Asian shares in broad-based rise
HONG KONG—Asian shares were widely up Tuesday, led by a sharp rise in Hong Kong, amid hopes of Chinese and US stimulus measures ahead of Federal Reserve Chairman Ben Bernanke appearing before Congress.
Hong Kong’s benchmark Hang Seng Index powered up 1.75 percent, or 333.99 points, to close at 19,455.33, while the Shanghai Composite Index rose 0.62 percent, or 13.23 points, to 2,155.20 on bargain hunting after hitting a three-year low on Monday.
In Tokyo the Nikkei climbed 0.35 percent, or 30.88 points, to 8755.00, while Sydney’s ASX 200 rose 0.87 percent, or 35.7 points, to 4,140.8, and the Kospi in Seoul was up 0.23 percent, or 4.17 points, at 1,821.96.
There were several factors behind Hong Kong’s surprise rise, analysts said, including short-covering and hopes of a lending boost in China and quantitative easing in the US.
In Australia, IG Markets analyst Cameron Peacock said: “Perhaps today’s price action is just a function of the market being sick and tired of all the doom and gloom.
“Perhaps the worst-case scenarios for Europe, China and the US are already priced into the market.”
China said last Friday economic growth slowed to 7.6 percent year on year in the second quarter, its lowest level in more than three years.
The figures have led to hopes Beijing will take steps to boost the world’s second-largest economy, including loosening restrictions on bank lending.
Alvin Cheung, associate director at Prudential Brokerage, told Dow Jones Newswires: “The talk is that China will cut reserve requirement ratio soon, perhaps as soon as Friday, that’s why we outperformed.”
Investors were also looking to two days of Congress testimony by Bernanke, scheduled to start later Tuesday, for hints of a new round of stimulus by the Federal Reserve.
But in Tokyo, Barclays Bank chief currency strategist Masafumi Yamamoto warned: “If there is no indication (for more easing) from him, stocks and long-term US Treasury yields will fall on disappointment.”
European stock markets also advanced in opening trade, with London’s FTSE 100 up 0.22 percent to 5,674.85 points, Frankfurt’s DAX 30 adding 0.27 percent to 6,583.77 points, and the CAC 40 in Paris rising 0.28 percent to 3,188.71.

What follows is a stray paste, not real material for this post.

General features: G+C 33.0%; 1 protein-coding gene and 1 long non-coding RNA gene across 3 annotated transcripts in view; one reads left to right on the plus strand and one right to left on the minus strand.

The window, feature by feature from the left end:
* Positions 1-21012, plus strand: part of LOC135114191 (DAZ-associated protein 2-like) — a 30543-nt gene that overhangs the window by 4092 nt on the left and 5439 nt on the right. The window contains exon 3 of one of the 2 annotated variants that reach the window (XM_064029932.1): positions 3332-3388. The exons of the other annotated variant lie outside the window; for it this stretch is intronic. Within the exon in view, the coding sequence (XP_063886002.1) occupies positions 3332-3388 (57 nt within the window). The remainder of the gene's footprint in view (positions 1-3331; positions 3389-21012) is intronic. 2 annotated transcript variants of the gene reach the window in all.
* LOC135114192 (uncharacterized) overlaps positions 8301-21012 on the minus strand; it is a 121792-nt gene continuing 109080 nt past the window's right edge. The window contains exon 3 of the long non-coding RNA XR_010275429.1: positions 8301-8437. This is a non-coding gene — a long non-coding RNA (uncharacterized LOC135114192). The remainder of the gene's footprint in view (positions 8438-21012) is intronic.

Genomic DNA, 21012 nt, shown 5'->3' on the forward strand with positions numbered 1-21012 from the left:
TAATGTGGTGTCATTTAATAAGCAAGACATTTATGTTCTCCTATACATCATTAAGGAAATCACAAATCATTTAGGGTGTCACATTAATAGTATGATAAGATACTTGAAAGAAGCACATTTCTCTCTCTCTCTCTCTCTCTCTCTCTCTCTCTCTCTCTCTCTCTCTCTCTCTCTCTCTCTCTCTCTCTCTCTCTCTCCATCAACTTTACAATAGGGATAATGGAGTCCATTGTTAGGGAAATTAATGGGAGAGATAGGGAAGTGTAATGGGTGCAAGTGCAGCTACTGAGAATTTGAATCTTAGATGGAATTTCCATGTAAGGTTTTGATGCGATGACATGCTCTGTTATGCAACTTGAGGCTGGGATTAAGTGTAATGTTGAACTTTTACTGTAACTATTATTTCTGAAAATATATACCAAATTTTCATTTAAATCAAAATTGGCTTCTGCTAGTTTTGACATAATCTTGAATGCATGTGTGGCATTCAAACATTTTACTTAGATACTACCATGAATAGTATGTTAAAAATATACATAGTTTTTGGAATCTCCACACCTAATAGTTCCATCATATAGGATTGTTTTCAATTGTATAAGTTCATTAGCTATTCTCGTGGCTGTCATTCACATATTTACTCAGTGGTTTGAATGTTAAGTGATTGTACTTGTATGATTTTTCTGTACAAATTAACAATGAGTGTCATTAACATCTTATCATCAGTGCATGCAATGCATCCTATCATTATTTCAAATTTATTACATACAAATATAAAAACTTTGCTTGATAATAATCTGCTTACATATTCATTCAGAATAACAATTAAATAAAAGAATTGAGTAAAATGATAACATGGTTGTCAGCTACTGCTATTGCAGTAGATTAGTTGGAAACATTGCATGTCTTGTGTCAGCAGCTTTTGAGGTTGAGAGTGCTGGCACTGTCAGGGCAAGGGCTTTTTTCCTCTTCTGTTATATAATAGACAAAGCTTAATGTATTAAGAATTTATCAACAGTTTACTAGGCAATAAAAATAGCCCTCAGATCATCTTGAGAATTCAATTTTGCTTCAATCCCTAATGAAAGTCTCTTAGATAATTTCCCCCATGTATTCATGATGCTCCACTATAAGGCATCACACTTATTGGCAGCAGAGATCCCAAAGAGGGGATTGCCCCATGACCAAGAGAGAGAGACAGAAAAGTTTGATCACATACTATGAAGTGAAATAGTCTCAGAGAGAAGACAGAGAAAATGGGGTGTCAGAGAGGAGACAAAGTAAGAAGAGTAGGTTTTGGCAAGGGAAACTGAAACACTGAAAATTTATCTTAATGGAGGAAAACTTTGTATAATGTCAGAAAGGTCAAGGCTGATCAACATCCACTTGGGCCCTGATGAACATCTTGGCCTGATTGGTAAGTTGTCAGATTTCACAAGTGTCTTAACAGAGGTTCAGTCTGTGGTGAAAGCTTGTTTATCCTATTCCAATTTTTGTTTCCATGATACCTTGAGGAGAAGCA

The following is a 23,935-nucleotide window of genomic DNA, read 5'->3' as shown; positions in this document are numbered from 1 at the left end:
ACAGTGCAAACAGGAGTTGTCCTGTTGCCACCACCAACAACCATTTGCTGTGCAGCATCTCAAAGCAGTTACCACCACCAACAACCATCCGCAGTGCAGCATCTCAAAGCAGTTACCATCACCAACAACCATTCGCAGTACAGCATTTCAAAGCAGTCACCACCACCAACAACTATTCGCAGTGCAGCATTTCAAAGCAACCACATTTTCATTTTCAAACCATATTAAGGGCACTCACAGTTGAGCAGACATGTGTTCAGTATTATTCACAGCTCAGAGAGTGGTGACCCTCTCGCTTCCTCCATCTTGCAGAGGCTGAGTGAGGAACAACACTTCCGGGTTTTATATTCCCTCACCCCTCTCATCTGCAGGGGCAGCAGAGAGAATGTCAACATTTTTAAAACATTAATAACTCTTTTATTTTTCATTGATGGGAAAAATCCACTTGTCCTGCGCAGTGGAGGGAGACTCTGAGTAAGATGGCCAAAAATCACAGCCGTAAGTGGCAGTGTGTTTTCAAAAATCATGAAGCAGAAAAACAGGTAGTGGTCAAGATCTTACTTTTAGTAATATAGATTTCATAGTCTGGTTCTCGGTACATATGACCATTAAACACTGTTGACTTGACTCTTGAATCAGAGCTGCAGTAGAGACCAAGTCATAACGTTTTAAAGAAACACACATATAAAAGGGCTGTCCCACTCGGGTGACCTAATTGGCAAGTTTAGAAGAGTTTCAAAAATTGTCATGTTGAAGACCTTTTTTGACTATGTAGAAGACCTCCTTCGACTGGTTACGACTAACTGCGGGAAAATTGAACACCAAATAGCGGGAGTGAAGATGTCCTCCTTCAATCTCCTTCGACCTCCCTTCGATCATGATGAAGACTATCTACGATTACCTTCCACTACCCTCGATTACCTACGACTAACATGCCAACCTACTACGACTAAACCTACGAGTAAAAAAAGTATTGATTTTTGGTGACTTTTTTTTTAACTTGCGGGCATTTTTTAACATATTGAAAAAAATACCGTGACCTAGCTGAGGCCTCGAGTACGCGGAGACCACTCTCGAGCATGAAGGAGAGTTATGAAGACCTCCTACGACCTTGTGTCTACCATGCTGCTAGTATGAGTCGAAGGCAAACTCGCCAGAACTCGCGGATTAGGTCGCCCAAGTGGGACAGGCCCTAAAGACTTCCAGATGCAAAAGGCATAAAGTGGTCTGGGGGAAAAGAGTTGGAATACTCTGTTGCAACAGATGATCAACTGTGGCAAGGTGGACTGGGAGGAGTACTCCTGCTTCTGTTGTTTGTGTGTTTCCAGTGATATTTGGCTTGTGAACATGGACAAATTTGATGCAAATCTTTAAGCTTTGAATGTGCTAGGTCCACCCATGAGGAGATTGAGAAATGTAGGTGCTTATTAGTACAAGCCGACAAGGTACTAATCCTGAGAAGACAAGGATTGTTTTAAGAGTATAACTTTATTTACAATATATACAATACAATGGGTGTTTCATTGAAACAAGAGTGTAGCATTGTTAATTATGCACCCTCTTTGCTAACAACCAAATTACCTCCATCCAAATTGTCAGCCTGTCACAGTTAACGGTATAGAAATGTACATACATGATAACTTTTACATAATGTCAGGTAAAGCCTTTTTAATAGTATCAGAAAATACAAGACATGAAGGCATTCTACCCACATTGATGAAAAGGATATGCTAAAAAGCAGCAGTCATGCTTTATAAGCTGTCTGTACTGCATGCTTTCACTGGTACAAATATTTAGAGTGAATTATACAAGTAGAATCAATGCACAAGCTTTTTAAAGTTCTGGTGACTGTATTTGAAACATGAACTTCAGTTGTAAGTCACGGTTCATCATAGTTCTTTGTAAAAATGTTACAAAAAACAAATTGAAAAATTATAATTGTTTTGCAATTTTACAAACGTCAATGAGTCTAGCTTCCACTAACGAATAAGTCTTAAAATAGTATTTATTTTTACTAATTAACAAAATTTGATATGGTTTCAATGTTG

The euro gained against major currencies in Asian trade after the IMF said it was releasing 1.48 billion euros ($1.82 billion) in new funds to troubled Portugal.
The single currency fetched $1.2297 compared to $1.2271 in New York late Monday, and also rose against the yen, buying 97.18 yen from 96.40 yen.
The International Monetary Fund said Lisbon was on track to narrow its fiscal deficit under tough austerity measures required under the 78-billion-euro joint IMF-European Union rescue program launched in May 2011.
The greenback traded at 79.03 yen from 78.83 yen on Monday.
Oil was steady with New York’s main contract, light sweet crude for delivery in August, up just five cents at $88.55 and Brent North Sea crude for September delivery up 65 cents at $104.02.
Gold was at $1,595.60 an ounce at 1030 GMT, from $1,585.35 on Monday.
In other markets:
– Singapore was up 0.54 percent, or 16.05 points, at 3,014.80.
Vehicle distributor Jardine Cycle and Carriage rose 2.30 percent to Sg$47.06, while DBS Bank was down 0.42 percent to Sg$14.22.
– Taipei rose 0.52 percent, or 36.96 points, to 7,127.00.
Leading smartphone maker HTC gained 3.83 percent to Tw$298.0 while Taiwan Semiconductor Manufacturing Co. was 0.93 percent lower at Tw$74.8.
– Kuala Lumpur ended 0.19 percent, or 3.19 points, higher at 1,639.15.
Newly listed telecom service provider OCK Group rose 23.6 percent to 0.45 ringgit from its IPO price.
– Bangkok added 0.82 percent, or 9.96 points, to 1,224.21.
Banpu gained 1.75 percent to 466 baht, while PTT added 1.51 percent to 336 baht.
– Manila fell 0.24 percent, or 12.87 points, to 5,285.12.
Top-traded Ayala Corp. fell 1.16 percent to 458 pesos while Philippine Long Distance Telephone Co. dropped 1.56 percent to 2,734 pesos.
– Wellington edged up 0.04 percent, or 1.53 points, to 3,468.86.
Market heavyweight Fletcher Building rose 0.2 percent to NZ$5.89 and Telecom Corp. dropped 0.2 percent to NZ$2.465.
– Jakarta closed 33.20 points higher, or 0.82 percent, to 4,080.67.
Heavyweight Telkom rose 1.1 percent to 8,950 rupiah and Bank Mandiri gained 2.1 percent to 7,250 rupiah, while Timah lost 2.07 percent to 1,420 rupiah.
– Mumbai ended flat, up 0.01 percent or 1.99 points to 17,105.3.
Motorcycle maker Bajaj Auto fell 2.43 percent to 1,447.15. TCS slid 1.95 percent to 1,186.6.
Short URL: http://business.inquirer.net/?p=71482